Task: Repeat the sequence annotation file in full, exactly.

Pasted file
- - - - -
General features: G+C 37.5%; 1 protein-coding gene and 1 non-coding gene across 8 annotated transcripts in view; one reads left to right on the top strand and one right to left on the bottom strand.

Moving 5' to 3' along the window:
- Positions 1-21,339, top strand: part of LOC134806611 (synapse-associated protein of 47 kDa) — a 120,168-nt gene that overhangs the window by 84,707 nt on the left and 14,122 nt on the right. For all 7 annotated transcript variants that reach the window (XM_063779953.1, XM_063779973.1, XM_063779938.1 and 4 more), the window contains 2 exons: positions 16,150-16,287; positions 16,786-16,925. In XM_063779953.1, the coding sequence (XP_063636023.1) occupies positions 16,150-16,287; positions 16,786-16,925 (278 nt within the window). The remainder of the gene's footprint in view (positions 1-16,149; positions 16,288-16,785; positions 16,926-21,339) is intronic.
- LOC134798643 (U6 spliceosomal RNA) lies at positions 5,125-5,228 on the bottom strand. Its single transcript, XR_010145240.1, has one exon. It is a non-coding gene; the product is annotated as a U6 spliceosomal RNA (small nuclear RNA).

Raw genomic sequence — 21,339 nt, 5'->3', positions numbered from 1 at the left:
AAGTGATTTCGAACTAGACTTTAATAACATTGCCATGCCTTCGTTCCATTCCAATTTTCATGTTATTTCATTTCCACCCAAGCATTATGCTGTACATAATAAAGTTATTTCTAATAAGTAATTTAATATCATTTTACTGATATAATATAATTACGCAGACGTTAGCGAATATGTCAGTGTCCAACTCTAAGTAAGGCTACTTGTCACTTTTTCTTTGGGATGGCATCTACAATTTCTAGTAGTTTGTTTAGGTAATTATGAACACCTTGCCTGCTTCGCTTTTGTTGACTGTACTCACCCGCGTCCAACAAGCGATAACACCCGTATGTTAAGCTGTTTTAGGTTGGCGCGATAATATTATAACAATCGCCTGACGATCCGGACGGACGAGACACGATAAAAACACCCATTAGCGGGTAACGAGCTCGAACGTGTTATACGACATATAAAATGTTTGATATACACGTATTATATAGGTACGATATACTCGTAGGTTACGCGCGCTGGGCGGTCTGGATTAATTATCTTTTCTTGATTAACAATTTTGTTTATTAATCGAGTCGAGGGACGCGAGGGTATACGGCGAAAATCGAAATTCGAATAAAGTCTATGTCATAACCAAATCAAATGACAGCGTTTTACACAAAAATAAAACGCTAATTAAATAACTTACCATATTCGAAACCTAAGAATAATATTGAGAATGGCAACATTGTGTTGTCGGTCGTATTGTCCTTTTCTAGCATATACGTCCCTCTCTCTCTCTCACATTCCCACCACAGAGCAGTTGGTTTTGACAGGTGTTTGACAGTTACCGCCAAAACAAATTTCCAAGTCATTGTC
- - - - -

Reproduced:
General features: G+C 37.5%; 1 protein-coding gene and 1 non-coding gene across 8 annotated transcripts in view; one reads left to right on the top strand and one right to left on the bottom strand.

Moving 5' to 3' along the window:
- Positions 1-21,339, top strand: part of LOC134806611 (synapse-associated protein of 47 kDa) — a 120,168-nt gene that overhangs the window by 84,707 nt on the left and 14,122 nt on the right. For all 7 annotated transcript variants that reach the window (XM_063779953.1, XM_063779973.1, XM_063779938.1 and 4 more), the window contains 2 exons: positions 16,150-16,287; positions 16,786-16,925. In XM_063779953.1, the coding sequence (XP_063636023.1) occupies positions 16,150-16,287; positions 16,786-16,925 (278 nt within the window). The remainder of the gene's footprint in view (positions 1-16,149; positions 16,288-16,785; positions 16,926-21,339) is intronic.
- LOC134798643 (U6 spliceosomal RNA) lies at positions 5,125-5,228 on the bottom strand. Its single transcript, XR_010145240.1, has one exon. It is a non-coding gene; the product is annotated as a U6 spliceosomal RNA (small nuclear RNA).

Raw genomic sequence — 21,339 nt, 5'->3', positions numbered from 1 at the left:
AAGTGATTTCGAACTAGACTTTAATAACATTGCCATGCCTTCGTTCCATTCCAATTTTCATGTTATTTCATTTCCACCCAAGCATTATGCTGTACATAATAAAGTTATTTCTAATAAGTAATTTAATATCATTTTACTGATATAATATAATTACGCAGACGTTAGCGAATATGTCAGTGTCCAACTCTAAGTAAGGCTACTTGTCACTTTTTCTTTGGGATGGCATCTACAATTTCTAGTAGTTTGTTTAGGTAATTATGAACACCTTGCCTGCTTCGCTTTTGTTGACTGTACTCACCCGCGTCCAACAAGCGATAACACCCGTATGTTAAGCTGTTTTAGGTTGGCGCGATAATATTATAACAATCGCCTGACGATCCGGACGGACGAGACACGATAAAAACACCCATTAGCGGGTAACGAGCTCGAACGTGTTATACGACATATAAAATGTTTGATATACACGTATTATATAGGTACGATATACTCGTAGGTTACGCGCGCTGGGCGGTCTGGATTAATTATCTTTTCTTGATTAACAATTTTGTTTATTAATCGAGTCGAGGGACGCGAGGGTATACGGCGAAAATCGAAATTCGAATAAAGTCTATGTCATAACCAAATCAAATGACAGCGTTTTACACAAAAATAAAACGCTAATTAAATAACTTACCATATTCGAAACCTAAGAATAATATTGAGAATGGCAACATTGTGTTGTCGGTCGTATTGTCCTTTTCTAGCATATACGTCCCTCTCTCTCTCTCACATTCCCACCACAGAGCAGTTGGTTTTGACAGGTGTTTGACAGTTACCGCCAAAACAAATTTCCAAGTCATTGTC